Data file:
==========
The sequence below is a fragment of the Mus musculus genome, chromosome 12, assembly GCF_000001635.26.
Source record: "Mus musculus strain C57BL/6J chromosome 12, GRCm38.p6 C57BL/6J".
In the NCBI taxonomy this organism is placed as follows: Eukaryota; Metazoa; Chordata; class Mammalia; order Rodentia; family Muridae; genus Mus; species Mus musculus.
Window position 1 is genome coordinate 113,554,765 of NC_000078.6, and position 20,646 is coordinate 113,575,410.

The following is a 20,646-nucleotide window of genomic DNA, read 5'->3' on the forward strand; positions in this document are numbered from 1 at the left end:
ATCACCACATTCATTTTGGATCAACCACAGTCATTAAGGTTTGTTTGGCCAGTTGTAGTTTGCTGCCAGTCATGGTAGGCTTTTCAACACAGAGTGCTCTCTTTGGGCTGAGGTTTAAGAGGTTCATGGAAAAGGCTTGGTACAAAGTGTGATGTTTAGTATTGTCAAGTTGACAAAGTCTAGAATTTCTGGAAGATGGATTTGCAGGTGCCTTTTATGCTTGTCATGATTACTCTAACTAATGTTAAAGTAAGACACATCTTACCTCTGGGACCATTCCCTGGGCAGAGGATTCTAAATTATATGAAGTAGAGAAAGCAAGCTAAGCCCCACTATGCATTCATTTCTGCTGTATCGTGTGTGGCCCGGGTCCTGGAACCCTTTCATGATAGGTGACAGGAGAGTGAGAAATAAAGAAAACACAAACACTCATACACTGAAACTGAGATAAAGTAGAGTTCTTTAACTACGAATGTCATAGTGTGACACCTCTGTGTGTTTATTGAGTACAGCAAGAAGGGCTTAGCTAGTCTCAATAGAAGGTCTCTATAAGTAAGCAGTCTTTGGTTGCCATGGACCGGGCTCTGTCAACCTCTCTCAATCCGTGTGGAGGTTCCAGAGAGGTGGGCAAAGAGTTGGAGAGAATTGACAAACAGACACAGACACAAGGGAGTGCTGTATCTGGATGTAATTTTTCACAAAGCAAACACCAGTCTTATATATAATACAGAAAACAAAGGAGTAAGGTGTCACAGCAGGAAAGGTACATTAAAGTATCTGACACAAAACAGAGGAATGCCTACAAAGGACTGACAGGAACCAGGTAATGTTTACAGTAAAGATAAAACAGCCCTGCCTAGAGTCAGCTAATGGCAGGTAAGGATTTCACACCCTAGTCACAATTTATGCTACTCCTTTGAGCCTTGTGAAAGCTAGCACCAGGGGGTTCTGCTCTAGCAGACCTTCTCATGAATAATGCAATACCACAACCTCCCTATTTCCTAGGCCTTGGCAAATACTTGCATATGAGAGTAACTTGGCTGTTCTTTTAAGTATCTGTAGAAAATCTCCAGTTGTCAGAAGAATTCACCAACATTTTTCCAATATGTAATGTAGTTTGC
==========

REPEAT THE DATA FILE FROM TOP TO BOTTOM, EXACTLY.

The sequence below is a fragment of the Mus musculus genome, chromosome 12, assembly GCF_000001635.26.
Source record: "Mus musculus strain C57BL/6J chromosome 12, GRCm38.p6 C57BL/6J".
In the NCBI taxonomy this organism is placed as follows: Eukaryota; Metazoa; Chordata; class Mammalia; order Rodentia; family Muridae; genus Mus; species Mus musculus.
Window position 1 is genome coordinate 113,554,765 of NC_000078.6, and position 20,646 is coordinate 113,575,410.

The following is a 20,646-nucleotide window of genomic DNA, read 5'->3' on the forward strand; positions in this document are numbered from 1 at the left end:
ATCACCACATTCATTTTGGATCAACCACAGTCATTAAGGTTTGTTTGGCCAGTTGTAGTTTGCTGCCAGTCATGGTAGGCTTTTCAACACAGAGTGCTCTCTTTGGGCTGAGGTTTAAGAGGTTCATGGAAAAGGCTTGGTACAAAGTGTGATGTTTAGTATTGTCAAGTTGACAAAGTCTAGAATTTCTGGAAGATGGATTTGCAGGTGCCTTTTATGCTTGTCATGATTACTCTAACTAATGTTAAAGTAAGACACATCTTACCTCTGGGACCATTCCCTGGGCAGAGGATTCTAAATTATATGAAGTAGAGAAAGCAAGCTAAGCCCCACTATGCATTCATTTCTGCTGTATCGTGTGTGGCCCGGGTCCTGGAACCCTTTCATGATAGGTGACAGGAGAGTGAGAAATAAAGAAAACACAAACACTCATACACTGAAACTGAGATAAAGTAGAGTTCTTTAACTACGAATGTCATAGTGTGACACCTCTGTGTGTTTATTGAGTACAGCAAGAAGGGCTTAGCTAGTCTCAATAGAAGGTCTCTATAAGTAAGCAGTCTTTGGTTGCCATGGACCGGGCTCTGTCAACCTCTCTCAATCCGTGTGGAGGTTCCAGAGAGGTGGGCAAAGAGTTGGAGAGAATTGACAAACAGACACAGACACAAGGGAGTGCTGTATCTGGATGTAATTTTTCACAAAGCAAACACCAGTCTTATATATAATACAGAAAACAAAGGAGTAAGGTGTCACAGCAGGAAAGGTACATTAAAGTATCTGACACAAAACAGAGGAATGCCTACAAAGGACTGACAGGAACCAGGTAATGTTTACAGTAAAGATAAAACAGCCCTGCCTAGAGTCAGCTAATGGCAGGTAAGGATTTCACACCCTAGTCACAATTTATGCTACTCCTTTGAGCCTTGTGAAAGCTAGCACCAGGGGGTTCTGCTCTAGCAGACCTTCTCATGAATAATGCAATACCACAACCTCCCTATTTCCTAGGCCTTGGCAAATACTTGCATATGAGAGTAACTTGGCTGTTCTTTTAAGTATCTGTAGAAAATCTCCAGTTGTCAGAAGAATTCACCAACATTTTTCCAATATGTAATGTAGTTTGC